It would be interesting to try building with a newer compiler to see if that helps (this was using gcc 8.3.0), I haven’t tried that yet.

When it started without crashing, it first said “Maps is offline” and would not show any map. The following command helped solve that:

sudo nmcli networking connectivity check

Maybe the problem there was that root privileges are needed for that command but gnome-maps is not running as root. Luckily it seems enough to have run that nmcli command once, after that it seems gnome-maps is able to use the network each time it starts.

So then it was possible to start GNOME Maps and it did show a map.

I made this little video showing it running:

Some issues:

  • it seems to have the wrong idea about the screen size, as seen in the video it does not zoom in towards the center of the screen, looks like it thinks the screen is wider than it actually is.
  • touch input works only for buttons, I cannot move the map by dragging it, seems like the map part of the screen completely ignores touch input.

Other than that, I’m quite impressed at how well it works “out of the box”. Zooming with the buttons works, and moving the map can be done via the arrow keys on the onscreen keyboard. It draws the map fairly quickly. Searching for a place name works, although part of the text ends up outside the screen.

That’s it for now. If anyone has ideas about how to make it work better, please let me know.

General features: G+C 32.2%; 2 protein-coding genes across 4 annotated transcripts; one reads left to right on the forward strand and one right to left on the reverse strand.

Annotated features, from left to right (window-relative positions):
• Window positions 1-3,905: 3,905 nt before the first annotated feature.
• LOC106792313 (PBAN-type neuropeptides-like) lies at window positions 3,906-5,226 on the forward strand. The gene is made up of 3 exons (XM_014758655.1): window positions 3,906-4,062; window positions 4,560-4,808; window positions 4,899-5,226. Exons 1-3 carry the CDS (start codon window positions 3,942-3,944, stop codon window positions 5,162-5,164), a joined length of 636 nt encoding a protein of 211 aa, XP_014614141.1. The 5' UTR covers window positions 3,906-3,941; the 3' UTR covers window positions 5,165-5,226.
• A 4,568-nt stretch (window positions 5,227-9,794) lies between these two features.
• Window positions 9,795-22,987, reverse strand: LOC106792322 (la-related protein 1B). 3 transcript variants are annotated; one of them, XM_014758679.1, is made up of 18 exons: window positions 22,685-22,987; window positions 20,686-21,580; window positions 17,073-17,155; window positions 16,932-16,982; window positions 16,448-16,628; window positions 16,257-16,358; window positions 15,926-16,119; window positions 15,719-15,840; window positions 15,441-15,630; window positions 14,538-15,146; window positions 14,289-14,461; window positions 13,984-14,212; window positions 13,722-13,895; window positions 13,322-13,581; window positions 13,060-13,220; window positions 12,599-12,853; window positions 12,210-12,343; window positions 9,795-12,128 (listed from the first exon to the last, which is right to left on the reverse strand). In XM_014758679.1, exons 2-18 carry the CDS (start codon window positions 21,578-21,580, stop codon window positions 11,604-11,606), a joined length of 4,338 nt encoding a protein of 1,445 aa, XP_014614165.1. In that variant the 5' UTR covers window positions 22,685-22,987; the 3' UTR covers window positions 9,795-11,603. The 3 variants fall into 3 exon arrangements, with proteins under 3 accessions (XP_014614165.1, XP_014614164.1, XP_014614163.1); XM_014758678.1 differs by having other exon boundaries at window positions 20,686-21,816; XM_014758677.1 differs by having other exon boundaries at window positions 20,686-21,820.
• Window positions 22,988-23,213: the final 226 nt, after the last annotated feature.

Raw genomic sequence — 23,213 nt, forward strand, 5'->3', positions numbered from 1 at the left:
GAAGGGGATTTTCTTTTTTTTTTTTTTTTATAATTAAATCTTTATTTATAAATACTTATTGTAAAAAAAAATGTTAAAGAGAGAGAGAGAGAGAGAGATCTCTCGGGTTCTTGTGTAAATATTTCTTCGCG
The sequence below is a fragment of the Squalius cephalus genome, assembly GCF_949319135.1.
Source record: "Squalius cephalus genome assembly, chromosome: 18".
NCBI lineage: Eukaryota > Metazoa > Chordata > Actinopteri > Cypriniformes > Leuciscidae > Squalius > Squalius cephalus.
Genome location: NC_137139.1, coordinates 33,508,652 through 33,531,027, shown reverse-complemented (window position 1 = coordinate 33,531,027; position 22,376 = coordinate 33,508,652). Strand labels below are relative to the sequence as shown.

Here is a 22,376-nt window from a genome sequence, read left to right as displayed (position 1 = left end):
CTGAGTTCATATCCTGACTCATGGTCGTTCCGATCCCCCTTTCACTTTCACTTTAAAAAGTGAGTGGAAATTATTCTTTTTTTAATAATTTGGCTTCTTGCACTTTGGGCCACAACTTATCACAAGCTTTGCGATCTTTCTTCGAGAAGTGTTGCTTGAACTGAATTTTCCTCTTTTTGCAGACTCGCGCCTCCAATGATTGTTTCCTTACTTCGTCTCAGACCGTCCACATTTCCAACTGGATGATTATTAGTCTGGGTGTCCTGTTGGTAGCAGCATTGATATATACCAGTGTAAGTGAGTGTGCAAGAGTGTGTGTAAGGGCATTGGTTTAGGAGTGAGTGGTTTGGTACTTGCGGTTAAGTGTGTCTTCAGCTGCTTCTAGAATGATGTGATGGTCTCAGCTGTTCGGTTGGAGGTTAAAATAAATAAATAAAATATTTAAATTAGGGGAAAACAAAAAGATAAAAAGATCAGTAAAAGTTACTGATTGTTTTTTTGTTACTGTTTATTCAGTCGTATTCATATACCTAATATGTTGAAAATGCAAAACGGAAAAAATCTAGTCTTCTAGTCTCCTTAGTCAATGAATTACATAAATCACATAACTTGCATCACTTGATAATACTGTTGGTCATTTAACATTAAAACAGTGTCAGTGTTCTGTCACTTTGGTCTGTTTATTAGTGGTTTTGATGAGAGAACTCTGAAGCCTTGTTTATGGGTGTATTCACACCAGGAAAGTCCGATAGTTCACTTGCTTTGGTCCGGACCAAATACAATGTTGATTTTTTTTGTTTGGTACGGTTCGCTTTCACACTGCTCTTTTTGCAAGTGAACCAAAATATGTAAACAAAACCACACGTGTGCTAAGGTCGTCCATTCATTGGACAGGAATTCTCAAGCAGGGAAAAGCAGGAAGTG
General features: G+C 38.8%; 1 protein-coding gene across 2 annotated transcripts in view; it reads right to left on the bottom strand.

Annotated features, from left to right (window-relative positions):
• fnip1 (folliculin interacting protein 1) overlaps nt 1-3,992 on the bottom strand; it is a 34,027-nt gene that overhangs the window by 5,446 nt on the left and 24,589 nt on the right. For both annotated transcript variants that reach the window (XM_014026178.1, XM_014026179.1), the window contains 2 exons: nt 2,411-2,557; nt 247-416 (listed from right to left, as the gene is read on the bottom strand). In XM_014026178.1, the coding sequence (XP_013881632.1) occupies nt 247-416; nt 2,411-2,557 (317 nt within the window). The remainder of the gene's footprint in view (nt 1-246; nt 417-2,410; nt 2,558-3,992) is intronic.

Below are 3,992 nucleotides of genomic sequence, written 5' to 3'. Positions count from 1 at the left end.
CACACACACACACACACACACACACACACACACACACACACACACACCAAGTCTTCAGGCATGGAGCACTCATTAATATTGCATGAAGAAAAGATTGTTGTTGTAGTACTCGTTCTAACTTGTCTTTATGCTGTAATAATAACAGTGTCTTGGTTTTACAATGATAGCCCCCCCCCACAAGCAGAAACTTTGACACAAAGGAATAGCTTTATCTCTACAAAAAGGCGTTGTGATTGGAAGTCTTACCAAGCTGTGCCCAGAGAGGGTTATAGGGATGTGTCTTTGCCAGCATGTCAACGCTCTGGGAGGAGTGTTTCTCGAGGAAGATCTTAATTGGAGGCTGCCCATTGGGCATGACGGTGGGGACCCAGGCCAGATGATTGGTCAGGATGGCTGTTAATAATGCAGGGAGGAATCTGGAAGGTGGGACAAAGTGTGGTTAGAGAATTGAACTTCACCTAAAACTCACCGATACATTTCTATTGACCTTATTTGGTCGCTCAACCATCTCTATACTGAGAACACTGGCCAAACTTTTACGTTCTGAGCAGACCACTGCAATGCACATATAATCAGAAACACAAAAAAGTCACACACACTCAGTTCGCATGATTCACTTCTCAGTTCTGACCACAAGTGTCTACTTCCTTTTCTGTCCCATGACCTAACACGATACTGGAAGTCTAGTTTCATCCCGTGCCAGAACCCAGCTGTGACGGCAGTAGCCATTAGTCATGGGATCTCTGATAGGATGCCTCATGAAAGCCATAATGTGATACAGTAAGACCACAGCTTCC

Cool that you narrowed it down to a compiling issue. Where do we file bug reports for this issue?

I have never figured out how to do proper debugging with dbg and recompiling Debian packages with the debugger info in the code so it runs well in dbg. If anyone can point to a good tutorial on how to do it, I’d appreciate it.

1 Like

libmozjs60 update that fixed the crash was already in Purism’s CI repo for months - I haven’t released it yet into regular repos because it failed tests when building, and since GNOME Maps doesn’t work super well yet anyway (and since the problem will go away by itself with byzantium) I haven’t put my time into investigating it.

If you find the problematic compiler option (compiling a JS engine with -O0 seems like a pretty drastic measure) I’ll be glad to integrate the fix back into the current mozjs60 version in amber-phone :slight_smile:

1 Like

@amosbatto @dos It turned out that a newer version of GNOME Maps installed via flatpak works much better, and then this rebuilding with -O0 is not needed.

Here is how I installed it:

sudo apt install flatpak
sudo flatpak remote-add --if-not-exists flathub
sudo flatpak install flathub org.gnome.Maps

The above installed GNOME Maps version 3.38.1 which can then be started like this:

flatpak run org.gnome.Maps

(The “gnome-maps” command still gives the old version which was 3.30.3.)

Here is a new video showing the new flatpak-installed version 3.38.1:


Nice! I went looking for GNOME apps to backport last week, but recent GNOME Maps needed more missing dependencies in amber than I was comfortable with :wink: Thankfully byzantium on L5 is slowly getting usable and it already contains much fresher set of GNOME apps. Flatpak isn’t always the best answer since the runtimes there are missing some patches that make things mobile friendly, but in some cases it works well enough indeed :slight_smile:


Yes, the flatpak version really seems to work well in this case. It uses the screen very nicely, everything fits, and it’s impressively quick to follow when dragging the map around. My only complaint would be pinch-zoom which is not as smooth as one would like, but that’s a minor thing and zooming using the buttons works fine.